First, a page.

Q: My veterinarian has recommended that I take my dog to a veterinary specialist in Phoenix for further care. It’s going to be expensive to do this and I would prefer not traveling that far for care. What’s the difference between a veterinary specialist and my veterinarian?
A: Most veterinarians are considered general practitioners and have training in medical conditions in multiple species as well as general training in internal medicine, surgery, emergency medicine, infectious diseases, preventative medicine, radiology, pathology, neurology, anesthesia and other aspects of veterinary medicine.
The general practice veterinarian is a highly trained, multi-disciplined doctor who can typically diagnose and treat most conditions. In some cases, however, the medical conditions require more advanced diagnostics such as an MRI or CT scan or more advanced care. This might require you to take your pet to a veterinary specialist.
Veterinary specialists are veterinarians that have dedicated their careers to one specific aspect of veterinary medicine such as surgery or internal medicine, or one specific issue such as heart disease or cancer. They have taken extra years of training in that one specific field and are recognized as specialists.
If your veterinarian is recommending that you take your pet to a specialist, it is probably because he or she feels that your dog requires more specialized care to diagnose or treat the condition. Typically, your general practitioner can continue to perform all the follow-up care that is necessary after your pet has been to the specialist.
Q: My cat was diagnosed recently with diabetes and I feel overwhelmed. What should I do first?
A: Follow your vet's advice. If you haven't already, talk with them about the right diet for your cat, making sure to keep any carbohydrates in her food to a minimum. If you are feeling unsure about injecting the insulin or are afraid of hurting your cat, schedule some time with one of the vet techs to practice injecting. Open communication is vital, so don't be afraid to express your concerns.
Although diabetes is a serious disease and there is no cure, it is not a death sentence. It can be managed successfully with insulin therapy, the correct diet, a consistent exercise routine and regular check-ups. So don't panic! With patience and diligence, you and your vet can get your pet's diabetes under control and keep her healthy for years to come.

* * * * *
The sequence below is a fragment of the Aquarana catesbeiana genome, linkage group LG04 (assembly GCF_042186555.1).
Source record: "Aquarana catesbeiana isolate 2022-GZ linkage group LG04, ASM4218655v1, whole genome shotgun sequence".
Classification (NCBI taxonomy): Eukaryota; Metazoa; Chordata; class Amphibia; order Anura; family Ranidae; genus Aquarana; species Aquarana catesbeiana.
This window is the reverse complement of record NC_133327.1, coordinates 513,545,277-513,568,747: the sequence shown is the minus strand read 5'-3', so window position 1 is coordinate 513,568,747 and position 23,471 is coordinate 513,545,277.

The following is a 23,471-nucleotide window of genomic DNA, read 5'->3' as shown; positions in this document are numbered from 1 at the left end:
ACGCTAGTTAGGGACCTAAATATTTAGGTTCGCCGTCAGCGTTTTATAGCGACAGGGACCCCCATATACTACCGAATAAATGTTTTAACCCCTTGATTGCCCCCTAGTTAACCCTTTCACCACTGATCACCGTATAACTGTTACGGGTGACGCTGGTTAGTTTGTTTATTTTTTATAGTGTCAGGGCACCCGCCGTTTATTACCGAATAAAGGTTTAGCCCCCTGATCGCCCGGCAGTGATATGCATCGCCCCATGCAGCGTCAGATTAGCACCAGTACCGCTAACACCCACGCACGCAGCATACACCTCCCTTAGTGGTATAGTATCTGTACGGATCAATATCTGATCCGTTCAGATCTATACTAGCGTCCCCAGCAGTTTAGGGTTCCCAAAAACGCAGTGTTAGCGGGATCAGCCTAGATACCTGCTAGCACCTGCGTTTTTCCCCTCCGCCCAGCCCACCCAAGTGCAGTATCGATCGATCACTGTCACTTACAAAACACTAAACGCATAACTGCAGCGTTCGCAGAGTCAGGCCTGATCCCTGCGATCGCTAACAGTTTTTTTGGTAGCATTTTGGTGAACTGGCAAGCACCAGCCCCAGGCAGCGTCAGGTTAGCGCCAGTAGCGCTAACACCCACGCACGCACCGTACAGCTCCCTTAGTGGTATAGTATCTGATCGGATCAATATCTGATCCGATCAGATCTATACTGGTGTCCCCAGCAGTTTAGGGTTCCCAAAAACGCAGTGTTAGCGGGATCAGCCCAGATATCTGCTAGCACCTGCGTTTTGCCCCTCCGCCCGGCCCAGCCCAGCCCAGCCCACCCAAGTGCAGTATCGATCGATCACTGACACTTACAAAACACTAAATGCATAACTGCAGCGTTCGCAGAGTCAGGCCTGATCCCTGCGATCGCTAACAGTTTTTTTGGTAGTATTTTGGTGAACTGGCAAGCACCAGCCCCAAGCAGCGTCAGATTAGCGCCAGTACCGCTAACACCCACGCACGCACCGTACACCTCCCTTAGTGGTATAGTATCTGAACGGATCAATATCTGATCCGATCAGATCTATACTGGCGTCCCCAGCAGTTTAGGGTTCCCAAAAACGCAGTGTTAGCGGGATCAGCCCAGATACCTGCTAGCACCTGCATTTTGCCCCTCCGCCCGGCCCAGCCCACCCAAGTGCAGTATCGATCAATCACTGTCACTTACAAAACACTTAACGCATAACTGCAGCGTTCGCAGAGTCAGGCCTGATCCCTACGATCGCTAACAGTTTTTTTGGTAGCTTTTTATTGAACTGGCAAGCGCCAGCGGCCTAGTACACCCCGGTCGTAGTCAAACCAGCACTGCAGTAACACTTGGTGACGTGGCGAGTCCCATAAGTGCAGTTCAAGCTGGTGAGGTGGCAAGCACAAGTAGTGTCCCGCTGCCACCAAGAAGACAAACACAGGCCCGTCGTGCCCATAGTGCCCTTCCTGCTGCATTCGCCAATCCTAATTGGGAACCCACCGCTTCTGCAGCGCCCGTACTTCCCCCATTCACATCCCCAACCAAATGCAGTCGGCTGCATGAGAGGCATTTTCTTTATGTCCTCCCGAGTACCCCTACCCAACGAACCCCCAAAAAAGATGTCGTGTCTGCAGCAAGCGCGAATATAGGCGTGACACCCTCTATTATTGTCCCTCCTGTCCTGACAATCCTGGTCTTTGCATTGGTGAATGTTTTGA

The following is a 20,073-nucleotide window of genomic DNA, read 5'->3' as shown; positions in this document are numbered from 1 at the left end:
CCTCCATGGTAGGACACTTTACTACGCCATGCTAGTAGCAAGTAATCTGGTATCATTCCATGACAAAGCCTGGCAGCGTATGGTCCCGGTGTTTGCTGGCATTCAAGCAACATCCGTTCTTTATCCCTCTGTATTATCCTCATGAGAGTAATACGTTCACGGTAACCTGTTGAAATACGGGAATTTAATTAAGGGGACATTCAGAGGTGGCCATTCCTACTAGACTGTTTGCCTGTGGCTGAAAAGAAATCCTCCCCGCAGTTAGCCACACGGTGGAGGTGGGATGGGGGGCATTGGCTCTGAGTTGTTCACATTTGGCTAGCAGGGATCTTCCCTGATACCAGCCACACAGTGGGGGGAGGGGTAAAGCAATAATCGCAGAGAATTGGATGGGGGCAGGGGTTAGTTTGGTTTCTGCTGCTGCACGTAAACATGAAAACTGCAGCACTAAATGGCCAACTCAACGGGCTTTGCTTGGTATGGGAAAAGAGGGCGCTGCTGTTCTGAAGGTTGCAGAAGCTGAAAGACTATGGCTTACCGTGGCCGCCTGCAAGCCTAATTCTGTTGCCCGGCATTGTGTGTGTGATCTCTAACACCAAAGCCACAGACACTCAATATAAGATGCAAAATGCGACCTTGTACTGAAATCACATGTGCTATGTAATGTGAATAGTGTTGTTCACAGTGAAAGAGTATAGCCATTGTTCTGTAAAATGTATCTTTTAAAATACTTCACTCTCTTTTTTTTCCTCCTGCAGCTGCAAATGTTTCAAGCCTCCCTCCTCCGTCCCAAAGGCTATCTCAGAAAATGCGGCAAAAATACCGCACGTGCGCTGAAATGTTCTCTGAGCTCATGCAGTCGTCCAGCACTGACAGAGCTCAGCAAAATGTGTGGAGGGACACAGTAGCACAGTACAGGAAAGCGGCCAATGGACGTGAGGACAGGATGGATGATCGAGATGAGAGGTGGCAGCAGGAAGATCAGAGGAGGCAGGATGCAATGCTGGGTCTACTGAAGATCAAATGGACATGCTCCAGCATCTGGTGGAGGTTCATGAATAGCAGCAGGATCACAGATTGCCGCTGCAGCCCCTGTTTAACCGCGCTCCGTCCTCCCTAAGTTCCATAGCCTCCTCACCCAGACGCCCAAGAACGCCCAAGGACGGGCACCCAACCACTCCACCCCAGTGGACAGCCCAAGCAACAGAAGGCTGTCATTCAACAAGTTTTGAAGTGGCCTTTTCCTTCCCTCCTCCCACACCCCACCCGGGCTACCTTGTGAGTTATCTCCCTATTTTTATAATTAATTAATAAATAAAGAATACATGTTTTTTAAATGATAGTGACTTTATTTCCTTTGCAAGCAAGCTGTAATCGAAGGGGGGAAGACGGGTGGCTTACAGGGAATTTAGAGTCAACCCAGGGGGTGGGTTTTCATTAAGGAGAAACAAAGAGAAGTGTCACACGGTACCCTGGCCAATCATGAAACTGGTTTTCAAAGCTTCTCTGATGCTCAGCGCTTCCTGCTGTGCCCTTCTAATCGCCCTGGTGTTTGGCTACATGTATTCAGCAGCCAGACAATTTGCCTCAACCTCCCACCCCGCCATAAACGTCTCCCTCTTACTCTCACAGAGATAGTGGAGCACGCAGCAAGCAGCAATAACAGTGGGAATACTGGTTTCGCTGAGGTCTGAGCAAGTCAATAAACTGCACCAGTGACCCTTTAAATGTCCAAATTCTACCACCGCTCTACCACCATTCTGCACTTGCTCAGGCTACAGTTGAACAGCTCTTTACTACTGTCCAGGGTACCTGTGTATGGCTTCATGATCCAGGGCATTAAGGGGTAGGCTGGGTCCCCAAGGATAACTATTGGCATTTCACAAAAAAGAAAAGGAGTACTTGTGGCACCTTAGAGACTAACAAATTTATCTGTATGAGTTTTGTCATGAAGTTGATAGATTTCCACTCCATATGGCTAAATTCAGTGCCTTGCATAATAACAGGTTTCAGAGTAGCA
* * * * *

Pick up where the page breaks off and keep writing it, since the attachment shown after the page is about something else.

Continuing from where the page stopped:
Q: I am interested in getting a bird as a pet and I am getting conflicting information about what to feed it. Any advice?
A: Dietary needs of birds are very different depending on what type of bird you get. Pet birds come in a wide variety of sizes from small finches to cockatiels to large parrots.
Some birds need very small seeds or pellets while others need food that is large enough to be held in their foot. Some birds have a diet that is made up of plant material while others eat lots of fruits and still others eat mostly insects.
You should only purchase foods that are recommended for your type of bird. Pelleted, non-dyed organic diets are the best for lifelong nutrition but even these diets are supplemented with fresh fruits and vegetables. Many birds that are purchased from pet stores are eating a seed based diet. While yummy, these diets are not ideal and may lead to obesity, poor beak and feather growth as well as systemic disease.
If your bird is making the transition from a seed diet to a pelleted one you need to do so gradually as birds are often afraid of new foods and may not eat enough if the new food is the only nutrition available. Before changing food, it is recommended that your bird be examined for underlying health concerns and weighed to ensure it receives the correct amount of food.
Dr. Julianne Miller is a Flagstaff veterinarian. She can be reached at email@example.com
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